HSE clampdown to reduce death and injury on construction sites

Construction sites are being put under the spotlight as part of an intensive inspection initiative aimed at reducing death, injury and ill health.
Between 20 February and 16 March, inspectors from the Health & Safety Executive will be visiting sites where refurbishment or repair works are being carried out. This is part of a national month-long drive to improve standards in one of the Britain’s most dangerous industries.
Their primary focus will be high-risk activity such as working at height and also ‘good order’ such as ensuring sites are clean and tidy with clear access routes.
The purpose of the initiative is to remind those working in construction that poor standards are unacceptable, and could result in enforcement action.
During 2010/11, 50 workers were killed while working in construction and 2298 major injuries were reported.

Bristol Ice Skating Rink

Bristol’s one and only ice hockey rink is to closed and concverted to student accomodation. The rink has been open since 1966 and has been used for ice hockey and ice skating. The rink is very dated and suffers from condensation and damp. It also lacks spectator accomodation and facilities. If the site is redeveloped then a new rink suitable for all and accomodating adequate facilities for spectators should be provided out of town.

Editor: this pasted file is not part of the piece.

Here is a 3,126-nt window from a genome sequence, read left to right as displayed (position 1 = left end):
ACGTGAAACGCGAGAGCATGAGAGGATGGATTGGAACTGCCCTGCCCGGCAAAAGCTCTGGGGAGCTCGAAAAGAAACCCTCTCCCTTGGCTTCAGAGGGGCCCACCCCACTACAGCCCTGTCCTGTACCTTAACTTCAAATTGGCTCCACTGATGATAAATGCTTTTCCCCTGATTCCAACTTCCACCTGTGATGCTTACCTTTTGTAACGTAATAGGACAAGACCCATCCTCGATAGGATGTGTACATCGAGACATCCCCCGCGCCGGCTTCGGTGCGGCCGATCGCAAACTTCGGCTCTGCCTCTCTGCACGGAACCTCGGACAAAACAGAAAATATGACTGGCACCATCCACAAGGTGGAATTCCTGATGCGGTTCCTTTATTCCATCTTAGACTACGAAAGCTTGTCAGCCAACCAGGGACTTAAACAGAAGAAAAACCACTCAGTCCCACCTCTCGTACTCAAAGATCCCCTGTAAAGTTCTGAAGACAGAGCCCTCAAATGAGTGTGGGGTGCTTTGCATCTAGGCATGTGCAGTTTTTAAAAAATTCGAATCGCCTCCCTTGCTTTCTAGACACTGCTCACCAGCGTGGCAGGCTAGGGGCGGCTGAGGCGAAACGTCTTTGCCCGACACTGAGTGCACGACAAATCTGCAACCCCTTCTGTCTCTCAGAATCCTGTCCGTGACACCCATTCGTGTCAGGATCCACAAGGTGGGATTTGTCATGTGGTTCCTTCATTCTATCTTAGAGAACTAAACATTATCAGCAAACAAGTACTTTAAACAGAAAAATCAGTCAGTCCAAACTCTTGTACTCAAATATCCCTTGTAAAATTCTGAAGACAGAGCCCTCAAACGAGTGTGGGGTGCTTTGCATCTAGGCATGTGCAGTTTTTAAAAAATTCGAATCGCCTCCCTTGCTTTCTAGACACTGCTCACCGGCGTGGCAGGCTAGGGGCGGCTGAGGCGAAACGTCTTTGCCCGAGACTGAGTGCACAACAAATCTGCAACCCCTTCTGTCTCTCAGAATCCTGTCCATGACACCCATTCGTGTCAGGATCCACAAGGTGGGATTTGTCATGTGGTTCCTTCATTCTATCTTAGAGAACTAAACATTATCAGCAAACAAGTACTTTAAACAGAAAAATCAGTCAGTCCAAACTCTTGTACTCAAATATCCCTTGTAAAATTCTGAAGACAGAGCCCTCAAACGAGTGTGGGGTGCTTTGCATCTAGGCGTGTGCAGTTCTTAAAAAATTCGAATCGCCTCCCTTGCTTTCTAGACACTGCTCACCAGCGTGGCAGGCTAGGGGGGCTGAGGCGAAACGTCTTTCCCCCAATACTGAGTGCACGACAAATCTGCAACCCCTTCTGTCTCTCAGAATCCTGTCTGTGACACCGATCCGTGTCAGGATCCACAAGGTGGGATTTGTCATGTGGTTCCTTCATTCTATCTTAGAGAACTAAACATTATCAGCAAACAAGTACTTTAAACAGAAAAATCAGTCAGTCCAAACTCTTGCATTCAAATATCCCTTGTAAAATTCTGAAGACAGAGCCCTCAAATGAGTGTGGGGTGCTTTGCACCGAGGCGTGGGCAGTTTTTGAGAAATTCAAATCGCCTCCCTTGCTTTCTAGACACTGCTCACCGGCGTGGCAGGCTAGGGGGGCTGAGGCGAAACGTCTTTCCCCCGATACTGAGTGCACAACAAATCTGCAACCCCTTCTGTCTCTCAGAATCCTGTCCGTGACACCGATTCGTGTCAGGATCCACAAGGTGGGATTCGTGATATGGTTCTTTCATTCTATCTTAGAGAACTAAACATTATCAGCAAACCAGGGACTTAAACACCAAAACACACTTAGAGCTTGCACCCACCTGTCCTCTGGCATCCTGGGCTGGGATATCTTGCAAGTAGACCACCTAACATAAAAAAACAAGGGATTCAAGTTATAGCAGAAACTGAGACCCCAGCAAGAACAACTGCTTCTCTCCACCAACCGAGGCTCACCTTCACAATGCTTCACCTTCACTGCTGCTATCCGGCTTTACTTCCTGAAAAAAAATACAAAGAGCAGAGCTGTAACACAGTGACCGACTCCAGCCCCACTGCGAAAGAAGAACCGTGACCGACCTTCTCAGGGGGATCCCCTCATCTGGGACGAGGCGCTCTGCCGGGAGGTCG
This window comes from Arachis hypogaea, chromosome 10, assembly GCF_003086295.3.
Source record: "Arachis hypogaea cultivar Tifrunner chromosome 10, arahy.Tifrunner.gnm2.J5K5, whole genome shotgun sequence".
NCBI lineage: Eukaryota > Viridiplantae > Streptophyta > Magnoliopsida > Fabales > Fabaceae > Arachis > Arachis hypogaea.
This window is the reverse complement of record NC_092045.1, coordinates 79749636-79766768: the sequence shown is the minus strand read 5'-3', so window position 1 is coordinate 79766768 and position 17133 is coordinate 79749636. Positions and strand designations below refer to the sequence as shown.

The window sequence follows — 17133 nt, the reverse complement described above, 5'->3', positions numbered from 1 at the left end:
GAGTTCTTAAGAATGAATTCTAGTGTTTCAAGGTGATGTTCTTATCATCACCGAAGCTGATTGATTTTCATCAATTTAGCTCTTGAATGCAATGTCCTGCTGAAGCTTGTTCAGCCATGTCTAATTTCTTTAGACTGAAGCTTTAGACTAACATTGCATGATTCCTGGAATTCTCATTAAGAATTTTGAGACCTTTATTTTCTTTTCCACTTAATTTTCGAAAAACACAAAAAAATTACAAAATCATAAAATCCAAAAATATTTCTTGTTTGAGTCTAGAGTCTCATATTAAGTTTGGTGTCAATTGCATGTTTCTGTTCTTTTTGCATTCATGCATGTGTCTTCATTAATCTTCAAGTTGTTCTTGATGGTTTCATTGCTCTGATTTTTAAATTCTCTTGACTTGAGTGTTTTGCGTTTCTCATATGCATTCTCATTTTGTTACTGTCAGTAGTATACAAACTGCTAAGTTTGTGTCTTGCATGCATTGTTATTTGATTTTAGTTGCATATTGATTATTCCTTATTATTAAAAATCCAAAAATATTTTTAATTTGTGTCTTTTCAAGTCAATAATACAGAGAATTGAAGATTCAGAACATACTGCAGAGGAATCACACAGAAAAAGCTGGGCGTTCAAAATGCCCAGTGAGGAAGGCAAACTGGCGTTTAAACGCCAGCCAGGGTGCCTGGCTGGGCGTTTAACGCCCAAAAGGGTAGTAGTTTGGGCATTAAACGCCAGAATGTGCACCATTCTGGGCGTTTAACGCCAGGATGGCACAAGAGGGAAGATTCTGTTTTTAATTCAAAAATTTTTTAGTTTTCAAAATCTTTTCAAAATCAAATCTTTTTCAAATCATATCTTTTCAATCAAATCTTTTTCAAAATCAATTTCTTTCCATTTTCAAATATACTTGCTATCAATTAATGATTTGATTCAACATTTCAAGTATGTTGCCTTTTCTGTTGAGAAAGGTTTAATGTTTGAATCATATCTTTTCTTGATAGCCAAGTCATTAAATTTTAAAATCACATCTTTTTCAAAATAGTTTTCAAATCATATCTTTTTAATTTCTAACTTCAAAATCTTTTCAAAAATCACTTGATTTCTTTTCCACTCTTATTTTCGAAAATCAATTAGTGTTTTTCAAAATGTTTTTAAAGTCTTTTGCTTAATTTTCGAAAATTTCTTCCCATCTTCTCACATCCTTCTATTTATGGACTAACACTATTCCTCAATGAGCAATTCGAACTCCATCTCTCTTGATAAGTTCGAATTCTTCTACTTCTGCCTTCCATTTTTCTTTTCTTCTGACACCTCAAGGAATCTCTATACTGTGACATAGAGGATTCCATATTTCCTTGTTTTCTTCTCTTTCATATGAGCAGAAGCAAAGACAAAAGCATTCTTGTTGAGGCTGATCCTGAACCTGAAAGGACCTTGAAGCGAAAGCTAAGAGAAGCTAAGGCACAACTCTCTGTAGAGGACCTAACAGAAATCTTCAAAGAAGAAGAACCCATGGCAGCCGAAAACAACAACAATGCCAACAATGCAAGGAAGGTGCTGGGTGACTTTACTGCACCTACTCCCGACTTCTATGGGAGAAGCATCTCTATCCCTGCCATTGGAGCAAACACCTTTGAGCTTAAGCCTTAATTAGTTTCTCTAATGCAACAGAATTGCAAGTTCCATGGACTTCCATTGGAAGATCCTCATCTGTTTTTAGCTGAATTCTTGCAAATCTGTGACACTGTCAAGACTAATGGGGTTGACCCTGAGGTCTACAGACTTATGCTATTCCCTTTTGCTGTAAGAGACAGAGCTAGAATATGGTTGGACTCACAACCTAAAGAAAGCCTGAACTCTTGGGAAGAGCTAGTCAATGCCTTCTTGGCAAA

Developing contaminated land – new guidance

Revised regulations and guidance over the development of contaminated land have been laid before Parliament by DEFRA. It has been brought about by the fact that the existing system is unclear, unwieldly and bureaucratic.
The new rules are subject to Parliamentary approval and won’t come into force until 6 April.
The new statutory guidance should be more usable for those that deal with land contamination and remediation.
A new four-category test has been developed to clarify when land does and does not need to be remediated.
It is hoped that local authorities will be able to deal with low risk sites more quickly.

Building Regulations Consultation

The Department for Communities and Local Government is looking consultation on changes to the building regulations in England.
The intention is to streamline the Building Regulations in order to deliver safer and more sustainable buildings. There is also an intention to reduce the costs to business.
The consultation is the next step to improve the energy efficiency of new homes and in particular to introduce zero-carbon emissions for homes from 2016. There are four sections to the consultation which include;
1. The consultation approach and proposals to change various technical aspects of the regulations.
2. Proposals to increase the energy efficiency of buildings.
3. Proposals changes to electrical safety in homes.
4. Changes to the building control system.
Section four contains proposals for;

1. Improving private sector Approved Inspector arrangements, including removing the Warranty Link Rule
2. Extending the competent person self-certification schemes framework and introducing specialist third party certification schemes
3. Introducing ‘Appointed Persons’ to act as compliance co-ordinators on construction sites.

Have your say by visiting the Planning Portal. Consultation is open to the 27th April 2012. The proposed changes are significant so it is worth having a look.